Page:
China officially recognises ‘re-education’ camps in Xinjiang, at least one has ‘concentration’ in its name

Their purpose is to "educate and transform" people influenced by "extremism".

Kayla Wong | October 12, 2018 @ 11:25 am

China’s western Xinjiang region has amended its anti-extremism law on Tuesday (Oct. 9) to allow the use of “vocational training centres” to “educate and transform” people who were influenced by extremism, reported Reuters.

“Help them return to society and to their family”

This is what the new Article 33 of the Xinjiang region’s regulations against extremism says (translation via Quartz):

“Educational transformation institutions such as vocational skill education and training centres shall teach the national common language, laws and regulations, and vocational skills.

The centres should organise and carry out anti-extremist ideological education, psychological correction, and behaviour correction to transform the thinking of the trainees so as to help them return to society, and to their family.”

The amendment is the first time regulations refer to “training centres”.

The older version of the law (Article 14 of Section 3) had included “humane care” (人文关怀) and had not suggested the separation of families.

The anti-extremism law in China first went into effect on April 1 last year.

“Long beards” and the wearing of “full-face coverings” in public were banned, according to China Daily.

A step up from denying it

According to China’s state-run press agency Xinhua News, a Chinese official, Hu Lianhe told the United Nations Committee on the Elimination of Racial Discrimination (CERD) that “there are no such things as ‘re-education centers’ or ‘counter-extremism training centers’ in Xinjiang.”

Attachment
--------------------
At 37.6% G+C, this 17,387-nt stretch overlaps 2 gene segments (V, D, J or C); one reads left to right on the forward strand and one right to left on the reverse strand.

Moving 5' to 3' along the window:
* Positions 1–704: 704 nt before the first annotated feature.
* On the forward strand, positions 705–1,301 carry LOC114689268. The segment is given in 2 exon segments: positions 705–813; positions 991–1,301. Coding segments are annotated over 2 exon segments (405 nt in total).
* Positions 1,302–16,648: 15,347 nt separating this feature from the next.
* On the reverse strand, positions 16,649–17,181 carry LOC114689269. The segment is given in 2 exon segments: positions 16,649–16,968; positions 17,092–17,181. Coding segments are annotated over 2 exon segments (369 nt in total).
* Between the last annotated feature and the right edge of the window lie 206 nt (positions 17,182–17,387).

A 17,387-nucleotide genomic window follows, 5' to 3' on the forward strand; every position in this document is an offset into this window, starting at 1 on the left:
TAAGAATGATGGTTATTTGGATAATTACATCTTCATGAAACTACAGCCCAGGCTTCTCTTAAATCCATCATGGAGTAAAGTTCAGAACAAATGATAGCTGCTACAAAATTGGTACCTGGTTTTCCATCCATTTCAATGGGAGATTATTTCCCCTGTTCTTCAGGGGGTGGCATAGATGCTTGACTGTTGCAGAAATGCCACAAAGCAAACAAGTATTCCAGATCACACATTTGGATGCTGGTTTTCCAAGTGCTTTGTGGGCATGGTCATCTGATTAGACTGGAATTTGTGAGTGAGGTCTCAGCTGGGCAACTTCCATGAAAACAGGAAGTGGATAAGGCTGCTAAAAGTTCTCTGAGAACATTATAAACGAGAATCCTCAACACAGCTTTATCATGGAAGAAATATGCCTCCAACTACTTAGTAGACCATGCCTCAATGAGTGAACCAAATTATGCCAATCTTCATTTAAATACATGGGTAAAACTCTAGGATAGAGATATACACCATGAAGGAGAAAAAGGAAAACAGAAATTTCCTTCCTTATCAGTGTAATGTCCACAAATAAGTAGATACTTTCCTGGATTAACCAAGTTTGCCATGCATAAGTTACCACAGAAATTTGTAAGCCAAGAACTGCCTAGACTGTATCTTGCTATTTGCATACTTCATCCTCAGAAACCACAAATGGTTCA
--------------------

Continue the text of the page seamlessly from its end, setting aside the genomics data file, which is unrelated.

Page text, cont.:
This occurred at 96th CERD session in Aug. 2018 at a dialogue between the Chinese delegation and CERD members.

Instead, Hu said the “vocational training centres” were for “criminals involved only in minor offences” to help them learn vocational skills for better chances at employment.

Propaganda & torture

Many foreign media reports have surfaced on the conditions of the detainees in such ‘re-education centres’, causing a huge international outcry.

According to The Washington Post, corroborated testimonies from former detainees and people familiar with the situation revealed that detained Muslim minorities were forced to study Party propaganda and sing patriotic songs like “Without the Communist Party, there is no New China”.

They were even subjected to torture such as waterboarding.

Detainees also had to denounce their Muslim faith, and were forced to eat pork and drink alcohol, according to another report by The Washington Post.

The United Nations (UN) claimed on Aug. 10 that they received “credible reports” that as many as 1 million ethnic Uighur Muslims were detained at “something resembling a massive internment camp, shrouded in secrecy”, reported Associated Press.

Concentration camp?

SupChina claimed that such “re-education camps” are essentially “concentration camps” as the situation in Xinjiang is “accurately” described using a definition of the term “concentration camp” provided by The American Heritage Dictionary:

1. A camp where persons are confined, usually without hearings and typically under harsh conditions, often as a result of their membership in a group the government has identified as dangerous or undesirable.

2. A place or situation in which extremely harsh conditions are imposed by those in authority.